• Is there new information or research that should be applied to improve this partnership?
  • How is the communication among school and families?  Is this an area that can be addressed for school improvement?

4. Drop or Stop

  • Are there aspects of the current partnership that are no longer effective or appropriate and should be discontinued?
  • Has there been a significant decrease in demand for something you have been doing in the past that is no longer effective?
  • Is there a better way that could replace the existing process?
  • Is some aspect of the family engagement program ineffective but is still being continued anyway?

The purpose of the reflective questions is to guide your school leadership team in rethinking family engagement in your school programs. 

Now you are ready to begin writing your strategic family engagement action plan. Your planning team will need to have parent representatives who can share in the decision- making process for developing the school plan. 

Select your needs from the analyzed data and prioritize areas that need to be addressed first in a timely manner.  Develop your goals and objectives that are aligned to the data, that include academic and non-academic areas.  Develop the strategic action plan for improvement to include measurable outcomes.  You will want to make sure that communication is a key component in developing your strategic plan.  Keep everyone informed and involved in developing the goals, objectives and activities to have a successful outcome.

Family engagement is not an initiative or an add on, but rather, a commitment to a partnership among educators and families for the purpose of student achievement and school improvement.  By developing a strategic family engagement action plan, you will be building capacity of staff and parents for the benefit of all children.  Family engagement will make a positive difference in your student achievement and school improvement when everyone is committed to the philosophy of how important parents are to the learning process of all children.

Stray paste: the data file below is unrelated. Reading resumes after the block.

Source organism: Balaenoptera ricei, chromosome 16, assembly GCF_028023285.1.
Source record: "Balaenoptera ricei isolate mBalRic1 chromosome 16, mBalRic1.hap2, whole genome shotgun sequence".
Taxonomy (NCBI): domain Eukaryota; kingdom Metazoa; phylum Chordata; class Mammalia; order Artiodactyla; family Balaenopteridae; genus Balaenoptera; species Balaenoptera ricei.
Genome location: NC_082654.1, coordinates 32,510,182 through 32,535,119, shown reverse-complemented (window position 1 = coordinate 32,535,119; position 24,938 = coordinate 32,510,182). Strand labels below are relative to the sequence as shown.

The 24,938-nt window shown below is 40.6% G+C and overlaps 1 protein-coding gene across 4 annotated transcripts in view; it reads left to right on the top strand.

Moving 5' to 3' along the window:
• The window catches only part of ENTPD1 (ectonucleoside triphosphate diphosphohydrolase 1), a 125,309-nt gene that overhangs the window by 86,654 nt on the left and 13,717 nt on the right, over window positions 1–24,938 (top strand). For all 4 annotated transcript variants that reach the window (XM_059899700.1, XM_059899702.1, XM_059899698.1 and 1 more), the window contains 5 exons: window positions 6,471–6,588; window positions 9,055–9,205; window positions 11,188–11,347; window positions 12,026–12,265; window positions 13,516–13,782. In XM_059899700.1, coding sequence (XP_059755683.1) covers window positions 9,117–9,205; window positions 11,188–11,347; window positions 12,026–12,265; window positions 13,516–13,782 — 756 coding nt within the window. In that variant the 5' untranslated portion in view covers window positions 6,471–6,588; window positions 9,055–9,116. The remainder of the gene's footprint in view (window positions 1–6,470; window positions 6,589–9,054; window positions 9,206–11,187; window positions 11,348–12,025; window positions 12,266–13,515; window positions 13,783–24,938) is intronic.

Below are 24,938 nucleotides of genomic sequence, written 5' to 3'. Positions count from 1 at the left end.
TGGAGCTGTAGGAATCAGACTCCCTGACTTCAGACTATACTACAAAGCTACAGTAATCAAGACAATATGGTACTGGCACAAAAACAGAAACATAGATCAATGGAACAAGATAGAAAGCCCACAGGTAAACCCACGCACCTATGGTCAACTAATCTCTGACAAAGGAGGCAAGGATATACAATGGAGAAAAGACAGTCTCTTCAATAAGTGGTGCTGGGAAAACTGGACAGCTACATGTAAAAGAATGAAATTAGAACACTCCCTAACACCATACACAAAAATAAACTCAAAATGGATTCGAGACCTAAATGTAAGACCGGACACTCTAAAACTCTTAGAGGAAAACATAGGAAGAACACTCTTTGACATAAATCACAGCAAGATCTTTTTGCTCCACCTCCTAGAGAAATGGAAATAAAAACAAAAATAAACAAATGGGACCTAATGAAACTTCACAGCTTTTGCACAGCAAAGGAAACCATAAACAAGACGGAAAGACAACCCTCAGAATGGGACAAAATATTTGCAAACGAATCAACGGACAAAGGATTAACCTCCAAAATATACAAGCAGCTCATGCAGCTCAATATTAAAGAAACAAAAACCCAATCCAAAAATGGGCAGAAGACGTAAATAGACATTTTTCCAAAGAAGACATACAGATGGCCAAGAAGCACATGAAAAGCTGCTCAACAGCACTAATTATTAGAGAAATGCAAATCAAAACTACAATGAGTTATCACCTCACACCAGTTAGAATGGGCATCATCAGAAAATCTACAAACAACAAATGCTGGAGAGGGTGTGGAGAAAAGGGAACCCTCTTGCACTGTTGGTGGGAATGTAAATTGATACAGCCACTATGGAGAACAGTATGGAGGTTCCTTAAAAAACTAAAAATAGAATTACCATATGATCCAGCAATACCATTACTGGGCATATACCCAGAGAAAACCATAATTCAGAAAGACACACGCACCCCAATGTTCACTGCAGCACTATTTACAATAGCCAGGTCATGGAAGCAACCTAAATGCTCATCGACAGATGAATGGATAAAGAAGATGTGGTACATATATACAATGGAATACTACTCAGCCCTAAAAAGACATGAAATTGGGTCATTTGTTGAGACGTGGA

Home Sweet Home...Visit

There is no doubt among educators that to ensure greater student academic success, we must build trust with families and engage them consistently in their child’s education.  Educators have also become very creative in soliciting the attendance of parents at school events and activities in order to build trust, engage, and equip families with practical skills to help their children.  We all have reached into our “bag of tricks” and rolled out the red carpet for our families to increase participation and engagement; using food, door prizes, giveaways, awards, kid performances, and many more gimmicks and fanfare to get parents to come to the school and engage with us.  But one simple outreach effort often overlooked and even deliberately ignored is the home visit.  But a home visit can be just the ticket to build lasting trust, form a solid partnership, and equip families with the tools to help their children be successful.
 

Have you ever seen the movie; “Dangerous Minds?”  Based on a true story, former U.S. Marine, Louanne Johnson turned teacher at a notorious inner city high school, is charged with teaching a class of bright but underachieving and even troubled teens.  There is a point in the film where Ms. Johnson decides to make a home visit of two of her students who have recently gotten in trouble and have been suspended.  She has trepidations about these home visits and when she arrives at the first family’s home, they too are nervous about the teacher being in their home.  However, what begins as uncertainty quickly becomes a great opportunity and building block of trust with not only these two students and their families, but the class learns of her bold actions and gains more respect and trust for her because of the home visits.  Even the most difficult student in the class tells Ms. Johnson that what she did (conducting the home visits) was “cool”.   Home visits are more than “cool”, they are an essential outreach strategy that all educators should consider adding to their family engagement goals.  If you have not seen “Dangerous Minds” (1995), I recommend it!